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Bouvet: A Norwegian island between Africa and Antarctica

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In the South Atlantic Ocean there is a small volcanic island, almost entirely covered by ice: The island of Bouvet. This island is located approximately 2,500 km southwest of Southern Africa. At 4,200 east of Cape Horn, the extreme strip of South America. And about 1,800 km north of Antarctica. The equally remote island of South Georgia is located about 2,500 km west of Bouvet.


This island, which has an area of almost 50 square kilometers, was discovered on January 1, 1739, by a French naval expedition that was in search of the great southern continent. In command of the two ships that discovered the island was Jean-Baptiste Charles Bouvet de Lozier, an explorer originally from Brittany who was at the time in the service of the French East India Company (Compagnie française des Indes orientales). Bouvet de Lozier, later, in his career in the service of the French Company became (1750-1752 and 1757-1763) governor of the Mascarene Islands, that is, the islands of Mauritius, Rodrigues and Réunion.

The participants in this first expedition were unable to disembark but limited themselves to sighting part of the coasts of the island in the mists without being able to clarify whether it was a part of the Antarctic continent or a lonely island. The French called the land they had discovered île de la Circoncision but were not precise in marking its position. Some subsequent expeditions, including that commanded by the famous English captain James Cook, failed to find this mysterious land.


It was only in 1808 that two whaling ships of an English company managed to find the land discovered by Bouvet de Lozier. James Lindsay, who commanded one of the two ships, found that the land discovered 69 years earlier by the French was an island, but even the participants in this expedition were unable to land on the island.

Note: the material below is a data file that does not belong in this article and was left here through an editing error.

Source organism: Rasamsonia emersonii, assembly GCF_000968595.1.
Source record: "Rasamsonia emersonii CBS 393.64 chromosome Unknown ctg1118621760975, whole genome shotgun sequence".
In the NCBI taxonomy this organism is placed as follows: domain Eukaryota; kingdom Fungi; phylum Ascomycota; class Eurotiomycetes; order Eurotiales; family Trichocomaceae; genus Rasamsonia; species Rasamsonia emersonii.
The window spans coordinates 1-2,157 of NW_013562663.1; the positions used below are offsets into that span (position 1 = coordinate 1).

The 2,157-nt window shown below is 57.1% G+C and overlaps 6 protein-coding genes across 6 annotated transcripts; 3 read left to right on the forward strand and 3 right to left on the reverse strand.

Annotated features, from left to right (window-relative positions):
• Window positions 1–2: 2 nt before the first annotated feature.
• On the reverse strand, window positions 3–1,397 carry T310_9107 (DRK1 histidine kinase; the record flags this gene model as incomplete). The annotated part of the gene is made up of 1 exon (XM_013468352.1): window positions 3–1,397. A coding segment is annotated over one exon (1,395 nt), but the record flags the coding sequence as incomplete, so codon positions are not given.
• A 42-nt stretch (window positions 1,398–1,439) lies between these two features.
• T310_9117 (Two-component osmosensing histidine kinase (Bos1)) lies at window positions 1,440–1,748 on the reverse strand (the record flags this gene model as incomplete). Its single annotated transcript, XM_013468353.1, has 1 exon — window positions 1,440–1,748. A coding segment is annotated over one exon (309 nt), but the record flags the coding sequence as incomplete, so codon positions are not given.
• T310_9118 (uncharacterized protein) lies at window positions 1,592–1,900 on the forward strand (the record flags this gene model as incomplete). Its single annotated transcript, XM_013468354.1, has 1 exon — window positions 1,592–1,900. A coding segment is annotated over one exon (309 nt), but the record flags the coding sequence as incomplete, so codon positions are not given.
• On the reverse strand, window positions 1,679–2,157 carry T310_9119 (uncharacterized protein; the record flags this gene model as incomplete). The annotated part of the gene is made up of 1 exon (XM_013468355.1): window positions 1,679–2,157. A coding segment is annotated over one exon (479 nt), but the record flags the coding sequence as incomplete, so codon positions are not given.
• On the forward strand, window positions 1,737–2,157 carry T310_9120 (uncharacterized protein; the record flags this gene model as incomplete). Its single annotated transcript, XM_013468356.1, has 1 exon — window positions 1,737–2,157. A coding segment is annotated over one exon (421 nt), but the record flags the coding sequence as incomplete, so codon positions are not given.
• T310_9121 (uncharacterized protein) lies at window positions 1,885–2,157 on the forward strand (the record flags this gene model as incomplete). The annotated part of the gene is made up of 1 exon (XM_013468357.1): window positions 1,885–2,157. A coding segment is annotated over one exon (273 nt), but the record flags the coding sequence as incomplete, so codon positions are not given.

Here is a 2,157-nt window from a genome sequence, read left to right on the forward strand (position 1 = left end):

In 1822 a ship commanded by American captain Benjamin Morrell appears to have visited the island, but whether Morrell actually visited the island of Bouvet is doubtful. Morrell in his diary says he landed on Bouvet, but his testimony does not mention the most evident geographical feature of the island: the presence of ice in over 90 percent of its surface. The captain of an English whaler, George Norris, landed on the island on December 10, 1825. He named it Liverpool Island and claimed possession of it for the British crown. Few other expeditions visited the island in the following decades.


The first expedition to visit the island extensively took place in 1927. It was the Norwegian expedition led by Harald Horntvedt. The Norwegians built a log cabin on the island. This expedition made scientific studies and oceanographic measurements. Following the expedition Norway claimed the island which was formally annexed to the Kingdom of Norway in 1928.

The Norwegian expedition of 1927, Bouvet Island
The Norwegian expedition of 1927, Bouvet Island

A second Norwegian expedition reached the island in 1928 and a third in 1929. The following year Norway took possession not only of Bouvet but also of other Antarctic territories: the island of Peter I and the Queen Maud Land.

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